He looked up at her. She was pretty, with short dark hair and a calm expression. The morning sun was rising behind, catching the few lucky stray hairs and making them seem golden. He shifted his attention and his eyes flicked about the fairly crowded restaurant. Then they returned to her face.

She appeared to be about his age, but he hoped she did not frequent many bars. She worked in a "nice" restaurant. At least, he thought it was nice. It was nicest for breakfast, but he would come at any time of the day as long as the sun was in a good position.

She returned his level gaze while he was thinking these things, and perhaps she had some inkling of what was on his mind because she unexpectedly smiled. She was suddenly beautiful. He blinked in surprise and opened his mouth to speak before she noticed, but nothing came out.

She noticed his surprise and laughed. It was the laugh of someone who has been up long before you and is watching you try to wake up. It was pleasant and musical and teasing all at once. He wondered if he had found love already.

"No," he thought, "Love seldom comes when bidden. I doubt I have found it so easily." This assertion satisfied him. This and her laughter put him at ease again. He beamed up at her.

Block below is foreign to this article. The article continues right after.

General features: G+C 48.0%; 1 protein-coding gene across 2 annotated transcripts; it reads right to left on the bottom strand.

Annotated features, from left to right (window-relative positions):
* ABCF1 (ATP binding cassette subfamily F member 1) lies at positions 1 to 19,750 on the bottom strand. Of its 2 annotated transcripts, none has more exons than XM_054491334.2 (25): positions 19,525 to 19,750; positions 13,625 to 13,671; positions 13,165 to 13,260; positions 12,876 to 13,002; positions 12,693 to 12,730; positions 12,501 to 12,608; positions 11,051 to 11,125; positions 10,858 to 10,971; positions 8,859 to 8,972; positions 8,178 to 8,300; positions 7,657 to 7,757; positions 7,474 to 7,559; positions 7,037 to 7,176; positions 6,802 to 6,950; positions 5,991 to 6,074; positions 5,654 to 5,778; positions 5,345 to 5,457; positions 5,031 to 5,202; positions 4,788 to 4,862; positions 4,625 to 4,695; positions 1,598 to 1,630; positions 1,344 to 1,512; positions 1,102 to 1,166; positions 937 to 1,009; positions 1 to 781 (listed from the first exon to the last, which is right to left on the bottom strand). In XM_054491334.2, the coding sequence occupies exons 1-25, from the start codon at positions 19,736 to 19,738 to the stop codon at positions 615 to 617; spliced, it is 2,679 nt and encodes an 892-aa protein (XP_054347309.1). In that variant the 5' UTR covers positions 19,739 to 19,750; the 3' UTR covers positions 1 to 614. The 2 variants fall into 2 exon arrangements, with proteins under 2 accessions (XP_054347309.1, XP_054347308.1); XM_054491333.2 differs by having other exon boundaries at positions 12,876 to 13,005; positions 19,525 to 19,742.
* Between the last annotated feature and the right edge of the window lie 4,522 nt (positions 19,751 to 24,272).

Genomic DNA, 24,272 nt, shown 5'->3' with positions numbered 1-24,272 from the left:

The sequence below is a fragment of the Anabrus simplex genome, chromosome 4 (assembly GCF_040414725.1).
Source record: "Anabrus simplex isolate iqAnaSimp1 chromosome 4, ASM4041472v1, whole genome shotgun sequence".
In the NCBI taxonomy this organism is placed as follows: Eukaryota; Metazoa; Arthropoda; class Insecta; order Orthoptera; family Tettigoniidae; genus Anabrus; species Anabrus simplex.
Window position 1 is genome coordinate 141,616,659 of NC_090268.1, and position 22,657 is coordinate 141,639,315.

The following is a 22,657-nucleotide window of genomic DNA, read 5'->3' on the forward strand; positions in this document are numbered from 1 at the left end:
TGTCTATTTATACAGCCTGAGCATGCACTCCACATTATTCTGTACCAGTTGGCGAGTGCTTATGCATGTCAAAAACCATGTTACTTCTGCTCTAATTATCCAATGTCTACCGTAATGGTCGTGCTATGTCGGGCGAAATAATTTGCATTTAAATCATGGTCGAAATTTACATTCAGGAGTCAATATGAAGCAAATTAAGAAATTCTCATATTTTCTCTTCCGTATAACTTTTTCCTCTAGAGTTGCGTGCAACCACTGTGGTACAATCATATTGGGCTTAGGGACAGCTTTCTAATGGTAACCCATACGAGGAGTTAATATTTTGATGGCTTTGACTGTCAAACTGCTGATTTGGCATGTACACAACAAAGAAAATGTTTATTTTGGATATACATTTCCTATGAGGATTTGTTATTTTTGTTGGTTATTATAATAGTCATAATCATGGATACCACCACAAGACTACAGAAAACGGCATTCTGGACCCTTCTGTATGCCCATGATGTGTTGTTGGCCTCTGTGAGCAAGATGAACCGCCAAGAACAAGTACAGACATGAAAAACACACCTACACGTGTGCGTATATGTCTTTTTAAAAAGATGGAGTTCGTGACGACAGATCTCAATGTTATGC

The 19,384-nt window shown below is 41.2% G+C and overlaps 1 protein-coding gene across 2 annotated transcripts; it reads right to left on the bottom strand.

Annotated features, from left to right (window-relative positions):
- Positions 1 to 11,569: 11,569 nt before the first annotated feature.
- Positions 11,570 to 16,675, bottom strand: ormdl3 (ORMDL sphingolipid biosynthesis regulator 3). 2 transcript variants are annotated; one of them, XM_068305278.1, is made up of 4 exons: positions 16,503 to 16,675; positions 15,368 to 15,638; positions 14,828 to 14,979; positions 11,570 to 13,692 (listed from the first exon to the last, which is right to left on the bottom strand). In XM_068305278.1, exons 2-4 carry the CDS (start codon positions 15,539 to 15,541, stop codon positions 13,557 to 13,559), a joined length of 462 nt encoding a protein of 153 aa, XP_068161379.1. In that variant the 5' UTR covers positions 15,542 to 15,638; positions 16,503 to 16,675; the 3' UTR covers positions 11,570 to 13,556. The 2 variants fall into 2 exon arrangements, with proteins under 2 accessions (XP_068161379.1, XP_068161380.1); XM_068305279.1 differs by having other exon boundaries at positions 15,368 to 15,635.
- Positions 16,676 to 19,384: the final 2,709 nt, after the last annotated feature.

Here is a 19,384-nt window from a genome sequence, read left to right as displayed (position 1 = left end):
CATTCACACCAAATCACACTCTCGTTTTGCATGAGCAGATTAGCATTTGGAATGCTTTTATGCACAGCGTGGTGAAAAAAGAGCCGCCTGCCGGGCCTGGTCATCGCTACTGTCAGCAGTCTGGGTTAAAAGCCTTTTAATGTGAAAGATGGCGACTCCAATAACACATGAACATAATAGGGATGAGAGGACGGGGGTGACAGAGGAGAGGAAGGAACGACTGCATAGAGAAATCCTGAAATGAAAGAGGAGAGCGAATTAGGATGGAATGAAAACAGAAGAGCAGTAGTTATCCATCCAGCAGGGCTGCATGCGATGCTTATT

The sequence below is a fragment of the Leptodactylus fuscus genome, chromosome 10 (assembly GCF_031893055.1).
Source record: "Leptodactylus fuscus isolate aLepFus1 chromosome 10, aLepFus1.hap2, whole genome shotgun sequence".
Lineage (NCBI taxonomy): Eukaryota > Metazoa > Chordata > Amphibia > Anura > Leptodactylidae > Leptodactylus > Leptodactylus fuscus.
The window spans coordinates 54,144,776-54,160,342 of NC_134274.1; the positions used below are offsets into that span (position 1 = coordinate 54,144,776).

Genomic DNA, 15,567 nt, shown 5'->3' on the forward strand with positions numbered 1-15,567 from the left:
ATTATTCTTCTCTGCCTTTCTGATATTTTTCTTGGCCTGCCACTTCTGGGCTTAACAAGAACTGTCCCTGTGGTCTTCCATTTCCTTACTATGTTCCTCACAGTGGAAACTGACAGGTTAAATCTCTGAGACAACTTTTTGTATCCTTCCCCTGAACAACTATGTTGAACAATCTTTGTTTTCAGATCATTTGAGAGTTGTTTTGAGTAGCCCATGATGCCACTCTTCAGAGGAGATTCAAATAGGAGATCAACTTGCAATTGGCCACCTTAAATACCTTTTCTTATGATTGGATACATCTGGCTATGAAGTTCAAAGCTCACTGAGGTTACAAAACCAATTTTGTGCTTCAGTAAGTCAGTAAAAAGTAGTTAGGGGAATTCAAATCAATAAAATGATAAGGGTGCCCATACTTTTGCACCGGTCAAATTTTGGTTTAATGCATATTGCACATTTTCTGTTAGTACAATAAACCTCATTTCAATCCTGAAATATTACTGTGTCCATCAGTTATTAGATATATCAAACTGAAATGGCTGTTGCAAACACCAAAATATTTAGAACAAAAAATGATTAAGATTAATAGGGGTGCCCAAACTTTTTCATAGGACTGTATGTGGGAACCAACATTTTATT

"Just one today?" she asked, still smiling.

"For now," he answered, feeling very clever. "For now."

He made not further attempts at conversation for the rest of his meal. He ate his breakfast heartily. The bacon was mired in the syrup run-off from his pancakes and had no chance of escape. Some of the scrambled eggs managed to leap off the edge of their world. He felt sorry for them, but had little time to properly mourn. He would need his energy today. After he finished eating, he left a tip which was generous, but not enough to be memorable.

* * * * *

He was not tall. His height was not important to him, but he never wanted to give anyone the impression that he was tall. It came up occasionally. Someone would comment on his height, and he would have to firmly explain that he was not tall. It could have annoyed him, but he understood that some did not see things as they were.

Another person who was not tall was Beth. This statement is true, he decided, although it is false. Thinking of Beth made him smile. Her apartment was not far from his. She often voiced complaint on the lack of adequate parking. He felt that her lament was well-founded. Time spent looking for a spot to park was time wasted. He would walk.

He stepped out of his apartment. He left the pea-green door unlocked. Matt might come by. He suspected that Matt had made himself a key by now, but if he happened to forget it he did not want Matt to have to climb through the window.

He hurried down the stairs, resisting the urge to slide down the railing. He had just bought these pants and was unsure whether he had bought them for the purpose of sliding down the railing or not. He guessed not when he was at the bottom of the steps. They were not corduroy, and corduroy was best for sliding.

The End?